How Two CBS Sound Technicians Created a Horde of Rats

Photo of CBS sound technician Cliff Thorsness working to produce sound effects during a program in Hollywood on July 1952. He's well-dressed in a coat and tie with headphones on.
Cliff Thorsness of CBS Radio in 1952

When the script for CBS' Escape called for the sound of a horde of rats attacking a lighthouse, squealing, clawing at the windows, gnawing through a trap door and boarding a ship, it would seem almost enough to stump even a veteran radio soundperson. Escape's two veteran radio technicians, Bill Gould and Cliff Thorsness, admit that creating this effect was certainly about their toughest challenge. Their work on it deserves a Distinguished Achievement Award.

"It was a tough show to work out the sound on," the technicians acknowledged when we cornered them for a behind-the-scenes discussion, "because none of the effects called for were straight, legitimate ones. They couldn't be found in any sound library -- and CBS had the finest. We had sound recordings of individual rats, but none of them in quantity or doing the things this script called for them to be doing. So we had to start strictly from scratch."

Working under the supervision of Al Span, head of the CBS sound department, Thorsness and Gould set about manufacturing the realistic noises of a rat attack.

Three full days of preparation were required, including one day of special recording. To create the noise of rats in great quantity, the sound technicians combined recordings of mice, birds, pigs and monkeys, playing them back at diverse RPM speeds. They recorded for four solid hours, employing 10 turntables.

To create the sound of rats clawing at the windows, a big round stiff brush (off the janitor's giant sweeping broom) was hit upon as the most effective prop. The noise of the brush being swept across actual glass, amplified through a contact mic (the "throat mic" such as was used by Army pilots during the war) produced the desired effect.

For the sound of the rats gnawing through a wooden trap door, berry boxes were crunched, not as customarily in the hand, but in the technicians' mouths, because the actual noise made by the contact of wood against teeth made the difference between an unconvincing sound and a startlingly real one.

For the sound of the rats' teeth working on the metal parts of the trap door, tin cans were used and again a contact mic was employed.

The technicians reported that one of the most difficult effects to create for the show was the noise of the rats as they cling to the revolving beacon atop the lighthouse. For this, the volume of the rats' squealing was increased, then faded out, to produce the realism of their closeness as they were swung towards the hearer.

Another of the more difficult effects, according to the two technicians, came about when the script had one of the rats breaking away from the park, calling for the noise of a single rat to be heard effectively against the combined squealings and clawings of the horde.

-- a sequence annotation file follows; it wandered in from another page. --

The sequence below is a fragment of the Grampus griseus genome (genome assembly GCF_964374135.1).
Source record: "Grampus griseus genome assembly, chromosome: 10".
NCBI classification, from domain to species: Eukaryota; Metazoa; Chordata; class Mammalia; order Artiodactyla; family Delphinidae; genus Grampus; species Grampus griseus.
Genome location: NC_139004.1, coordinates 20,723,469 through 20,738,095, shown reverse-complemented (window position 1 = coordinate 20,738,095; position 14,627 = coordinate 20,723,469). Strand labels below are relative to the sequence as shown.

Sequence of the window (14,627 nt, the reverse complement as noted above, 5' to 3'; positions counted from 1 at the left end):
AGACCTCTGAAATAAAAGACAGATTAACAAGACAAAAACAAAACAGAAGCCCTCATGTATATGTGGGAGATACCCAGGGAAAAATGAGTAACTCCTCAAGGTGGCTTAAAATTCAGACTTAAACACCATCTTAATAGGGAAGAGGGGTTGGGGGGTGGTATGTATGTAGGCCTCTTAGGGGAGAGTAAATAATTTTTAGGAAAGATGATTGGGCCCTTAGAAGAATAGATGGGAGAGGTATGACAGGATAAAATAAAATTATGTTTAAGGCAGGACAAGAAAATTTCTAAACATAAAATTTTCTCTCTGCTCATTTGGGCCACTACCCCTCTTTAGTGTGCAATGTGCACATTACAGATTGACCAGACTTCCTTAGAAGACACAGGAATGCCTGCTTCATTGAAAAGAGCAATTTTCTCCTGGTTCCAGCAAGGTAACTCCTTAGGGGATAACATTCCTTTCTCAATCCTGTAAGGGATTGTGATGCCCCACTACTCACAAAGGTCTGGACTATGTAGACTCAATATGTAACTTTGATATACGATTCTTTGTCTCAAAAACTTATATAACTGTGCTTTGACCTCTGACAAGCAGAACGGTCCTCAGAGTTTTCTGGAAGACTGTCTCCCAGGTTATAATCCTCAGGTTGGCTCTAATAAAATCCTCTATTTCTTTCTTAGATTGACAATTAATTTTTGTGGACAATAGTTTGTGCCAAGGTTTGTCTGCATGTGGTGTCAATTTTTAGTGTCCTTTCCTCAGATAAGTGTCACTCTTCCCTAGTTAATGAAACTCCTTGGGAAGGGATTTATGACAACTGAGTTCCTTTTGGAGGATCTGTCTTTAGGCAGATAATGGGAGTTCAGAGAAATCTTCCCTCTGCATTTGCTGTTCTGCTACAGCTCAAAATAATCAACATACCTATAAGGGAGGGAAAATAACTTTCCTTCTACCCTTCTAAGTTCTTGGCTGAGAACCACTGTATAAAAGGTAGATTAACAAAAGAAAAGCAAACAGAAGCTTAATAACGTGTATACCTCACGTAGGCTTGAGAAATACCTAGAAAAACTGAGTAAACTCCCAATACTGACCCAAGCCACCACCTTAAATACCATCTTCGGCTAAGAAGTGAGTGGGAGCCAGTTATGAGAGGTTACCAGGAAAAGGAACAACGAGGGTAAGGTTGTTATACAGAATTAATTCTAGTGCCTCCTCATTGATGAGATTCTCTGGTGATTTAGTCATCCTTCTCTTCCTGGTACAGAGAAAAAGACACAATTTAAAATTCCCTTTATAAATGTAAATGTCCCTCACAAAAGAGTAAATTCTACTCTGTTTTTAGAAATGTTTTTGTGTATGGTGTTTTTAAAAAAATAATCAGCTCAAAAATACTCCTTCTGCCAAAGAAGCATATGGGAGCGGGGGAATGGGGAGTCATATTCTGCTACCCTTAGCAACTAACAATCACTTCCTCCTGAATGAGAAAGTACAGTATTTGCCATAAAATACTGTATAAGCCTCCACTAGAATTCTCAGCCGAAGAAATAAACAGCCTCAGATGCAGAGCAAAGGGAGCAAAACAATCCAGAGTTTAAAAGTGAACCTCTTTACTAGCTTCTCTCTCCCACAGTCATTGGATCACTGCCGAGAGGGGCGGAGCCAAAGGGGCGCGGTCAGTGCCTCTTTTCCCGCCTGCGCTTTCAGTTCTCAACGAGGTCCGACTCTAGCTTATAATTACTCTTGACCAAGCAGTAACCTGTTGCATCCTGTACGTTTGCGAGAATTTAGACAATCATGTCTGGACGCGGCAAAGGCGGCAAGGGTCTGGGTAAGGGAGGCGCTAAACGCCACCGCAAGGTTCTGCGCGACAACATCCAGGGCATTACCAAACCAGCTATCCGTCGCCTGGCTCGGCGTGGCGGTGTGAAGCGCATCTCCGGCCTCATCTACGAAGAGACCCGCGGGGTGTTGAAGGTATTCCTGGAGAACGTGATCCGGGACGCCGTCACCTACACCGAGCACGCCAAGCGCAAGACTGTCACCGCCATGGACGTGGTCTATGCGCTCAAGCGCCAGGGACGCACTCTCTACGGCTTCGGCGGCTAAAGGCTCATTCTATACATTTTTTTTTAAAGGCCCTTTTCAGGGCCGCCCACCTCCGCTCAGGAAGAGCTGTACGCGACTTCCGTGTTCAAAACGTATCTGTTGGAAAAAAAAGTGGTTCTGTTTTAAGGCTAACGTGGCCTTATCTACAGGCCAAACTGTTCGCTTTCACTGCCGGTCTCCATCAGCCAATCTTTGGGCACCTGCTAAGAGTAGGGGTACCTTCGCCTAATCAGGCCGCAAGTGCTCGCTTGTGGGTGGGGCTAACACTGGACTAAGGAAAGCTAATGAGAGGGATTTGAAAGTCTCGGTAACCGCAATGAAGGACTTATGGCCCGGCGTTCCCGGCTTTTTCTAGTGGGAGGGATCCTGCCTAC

The final difficult effect called for was the sound of the rodents vacating the lighthouse to scamper aboard a boat.

An additional reason the show was particularly challenging, the two sound effects people declared, was the fact that Escape's producer William N. Robson is a strong perfectionist. "An effect might sound very satisfactory," they clarified, "but with Robson, it had to sound really real."

"We were pleased," they admitted, "when Harry Bartell, one of the actors, told us we'd made the rats real enough to smell them."

Billy Gould laughed. "They became real enough to me -- I actually found myself not able to eat."

Escape's rats, however, weren't the first eerie effect which Gould and Thorsness have been called upon to produce.

"Remember," smiled Billy, ready to spoil his appetite again, "Arch Oboler's man-eating spider on Lights Out?"

"And," supplied Cliff, with a weak grin, "the attack of the ands on Escape's broadcast of Leiningen vs. the Ants!"

Thorsness also recalled working on the Norman Corwin production which starred sound entitled The Anatomy of Sound.

"That one wasn't easy," he remembered. "It was a narration built around all the ordinary sounds one hears throughout a day. It was a problem of producing simple sounds in a natural way yet making the listener very aware of them."

In addition to Escape, Thorsness works sound on other drama shows as Family Hour and Philip Marlowe, and has created effects in the past for Norman Corwin, Orson Welles, Man Called X, Big Town, Hollywood Star Time and Blondie.

Gould is soundperson on Escape, Johnny Dollar, the Joan Davis show and Our Miss Brooks, and previously worked Suspense, The Whistler, Fletcher Markel's Ford Theater, the Jack Kirkwood series, and the Jimmy Durante program.

Both Gould and Thorsness have been with the CBS sound department for more than 10 years.

Prior to this, Thorsness have manager of LA's downtown Orpheum Theater, and Gould was show-business veteran, having worked in vaudeville and tent shows since the age of seven.

Gould's goal is to produce and direct variety shows for television. Thorsness aspires to the production end of radio dramatic productions.

As a perfect tag for this story dealing with their creation of realistic radio rats, Thorsness made a confession.

"I can't stand mice. When it comes to taking a mouse out of a trap, I make my wife do it."

Lynn Roberts in Radio-TV Life, March 24, 1950

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